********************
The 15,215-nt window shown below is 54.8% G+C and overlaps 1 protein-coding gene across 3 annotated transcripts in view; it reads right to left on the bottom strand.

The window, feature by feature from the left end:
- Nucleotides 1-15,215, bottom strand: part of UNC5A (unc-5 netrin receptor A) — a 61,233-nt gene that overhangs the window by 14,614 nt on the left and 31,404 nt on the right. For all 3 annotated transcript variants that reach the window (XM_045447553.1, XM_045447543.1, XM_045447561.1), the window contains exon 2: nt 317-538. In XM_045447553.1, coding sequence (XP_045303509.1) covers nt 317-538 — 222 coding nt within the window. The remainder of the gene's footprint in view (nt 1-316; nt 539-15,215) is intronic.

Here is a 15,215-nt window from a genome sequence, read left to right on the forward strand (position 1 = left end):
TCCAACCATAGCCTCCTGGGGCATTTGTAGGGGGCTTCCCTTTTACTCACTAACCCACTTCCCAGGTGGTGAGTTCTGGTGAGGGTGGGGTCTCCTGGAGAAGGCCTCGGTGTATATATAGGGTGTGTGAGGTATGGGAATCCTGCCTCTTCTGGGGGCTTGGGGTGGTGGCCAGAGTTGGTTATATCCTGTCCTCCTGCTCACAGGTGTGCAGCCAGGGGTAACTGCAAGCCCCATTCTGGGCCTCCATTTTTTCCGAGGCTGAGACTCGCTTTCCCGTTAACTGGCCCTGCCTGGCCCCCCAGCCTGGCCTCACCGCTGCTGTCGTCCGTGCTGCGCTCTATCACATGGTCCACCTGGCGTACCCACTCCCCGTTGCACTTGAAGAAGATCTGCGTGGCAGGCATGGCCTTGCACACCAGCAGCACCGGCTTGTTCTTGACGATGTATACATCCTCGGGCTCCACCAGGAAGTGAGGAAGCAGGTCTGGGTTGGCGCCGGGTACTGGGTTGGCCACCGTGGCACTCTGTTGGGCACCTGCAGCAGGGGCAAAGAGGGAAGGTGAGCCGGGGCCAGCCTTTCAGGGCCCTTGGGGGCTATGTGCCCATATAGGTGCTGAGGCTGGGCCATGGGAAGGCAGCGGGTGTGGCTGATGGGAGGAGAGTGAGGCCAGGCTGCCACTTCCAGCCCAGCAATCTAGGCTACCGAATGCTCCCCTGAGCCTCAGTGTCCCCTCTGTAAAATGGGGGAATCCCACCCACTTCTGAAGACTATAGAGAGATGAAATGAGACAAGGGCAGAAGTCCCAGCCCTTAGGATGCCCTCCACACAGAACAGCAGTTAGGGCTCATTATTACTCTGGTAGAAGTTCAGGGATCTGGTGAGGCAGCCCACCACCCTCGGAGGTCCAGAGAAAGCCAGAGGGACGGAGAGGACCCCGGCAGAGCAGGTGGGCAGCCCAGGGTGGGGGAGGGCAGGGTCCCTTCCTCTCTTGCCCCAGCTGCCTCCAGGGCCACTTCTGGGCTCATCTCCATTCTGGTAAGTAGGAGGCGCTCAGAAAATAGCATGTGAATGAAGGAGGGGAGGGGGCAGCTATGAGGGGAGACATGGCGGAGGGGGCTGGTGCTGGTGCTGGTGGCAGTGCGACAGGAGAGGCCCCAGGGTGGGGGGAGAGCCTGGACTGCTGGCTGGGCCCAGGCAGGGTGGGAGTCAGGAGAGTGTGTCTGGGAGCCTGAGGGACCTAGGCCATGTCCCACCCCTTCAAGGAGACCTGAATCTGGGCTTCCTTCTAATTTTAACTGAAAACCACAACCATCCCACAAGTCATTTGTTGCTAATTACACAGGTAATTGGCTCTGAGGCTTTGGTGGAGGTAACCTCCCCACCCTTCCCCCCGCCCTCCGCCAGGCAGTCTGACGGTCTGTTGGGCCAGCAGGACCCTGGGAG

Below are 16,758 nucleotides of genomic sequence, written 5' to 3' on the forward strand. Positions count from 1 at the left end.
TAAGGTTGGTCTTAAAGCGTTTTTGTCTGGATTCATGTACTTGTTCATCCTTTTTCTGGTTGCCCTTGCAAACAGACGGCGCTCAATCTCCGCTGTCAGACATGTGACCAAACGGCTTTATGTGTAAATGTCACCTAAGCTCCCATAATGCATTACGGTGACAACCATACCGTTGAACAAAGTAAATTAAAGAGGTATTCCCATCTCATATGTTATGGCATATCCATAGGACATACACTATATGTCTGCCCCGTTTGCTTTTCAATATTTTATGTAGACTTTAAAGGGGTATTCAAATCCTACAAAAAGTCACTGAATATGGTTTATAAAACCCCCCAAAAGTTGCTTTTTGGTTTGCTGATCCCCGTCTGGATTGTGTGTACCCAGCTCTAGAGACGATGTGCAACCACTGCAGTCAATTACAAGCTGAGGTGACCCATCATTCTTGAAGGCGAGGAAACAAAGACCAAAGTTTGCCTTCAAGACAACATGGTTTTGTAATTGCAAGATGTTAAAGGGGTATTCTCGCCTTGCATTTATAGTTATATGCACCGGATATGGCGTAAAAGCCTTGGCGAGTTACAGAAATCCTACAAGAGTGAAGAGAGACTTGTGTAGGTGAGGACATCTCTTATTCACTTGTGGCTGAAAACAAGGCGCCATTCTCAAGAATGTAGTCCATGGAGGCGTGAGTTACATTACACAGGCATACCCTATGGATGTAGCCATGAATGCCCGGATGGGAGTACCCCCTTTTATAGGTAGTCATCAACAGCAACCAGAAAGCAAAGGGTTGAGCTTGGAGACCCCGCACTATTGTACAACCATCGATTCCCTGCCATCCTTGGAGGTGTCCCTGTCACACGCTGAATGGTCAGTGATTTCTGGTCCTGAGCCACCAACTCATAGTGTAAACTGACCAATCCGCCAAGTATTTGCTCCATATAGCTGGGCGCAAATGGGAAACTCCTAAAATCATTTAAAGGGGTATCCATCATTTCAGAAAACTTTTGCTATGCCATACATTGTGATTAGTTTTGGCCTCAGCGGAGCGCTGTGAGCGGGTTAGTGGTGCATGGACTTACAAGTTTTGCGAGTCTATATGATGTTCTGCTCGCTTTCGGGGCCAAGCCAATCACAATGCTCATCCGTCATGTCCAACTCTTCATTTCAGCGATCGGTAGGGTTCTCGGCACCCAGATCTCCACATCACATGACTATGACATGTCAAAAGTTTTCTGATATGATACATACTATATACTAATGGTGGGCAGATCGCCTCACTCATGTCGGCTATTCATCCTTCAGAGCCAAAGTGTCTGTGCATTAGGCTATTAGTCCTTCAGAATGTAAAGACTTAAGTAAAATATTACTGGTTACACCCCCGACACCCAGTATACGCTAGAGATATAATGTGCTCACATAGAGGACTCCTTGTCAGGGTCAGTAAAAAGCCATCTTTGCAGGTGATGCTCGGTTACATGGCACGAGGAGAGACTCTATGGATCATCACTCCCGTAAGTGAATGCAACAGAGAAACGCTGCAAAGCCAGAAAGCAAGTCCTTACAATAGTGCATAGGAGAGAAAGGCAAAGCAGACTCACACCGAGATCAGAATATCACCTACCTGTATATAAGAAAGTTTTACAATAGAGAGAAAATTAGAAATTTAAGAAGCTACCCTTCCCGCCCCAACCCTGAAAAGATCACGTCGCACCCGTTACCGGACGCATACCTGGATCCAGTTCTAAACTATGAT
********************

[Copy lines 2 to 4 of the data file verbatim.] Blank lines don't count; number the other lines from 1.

The window, feature by feature from the left end:
- Nucleotides 1-15,215, bottom strand: part of UNC5A (unc-5 netrin receptor A) — a 61,233-nt gene that overhangs the window by 14,614 nt on the left and 31,404 nt on the right. For all 3 annotated transcript variants that reach the window (XM_045447553.1, XM_045447543.1, XM_045447561.1), the window contains exon 2: nt 317-538. In XM_045447553.1, coding sequence (XP_045303509.1) covers nt 317-538 — 222 coding nt within the window. The remainder of the gene's footprint in view (nt 1-316; nt 539-15,215) is intronic.

Here is a 15,215-nt window from a genome sequence, read left to right on the forward strand (position 1 = left end):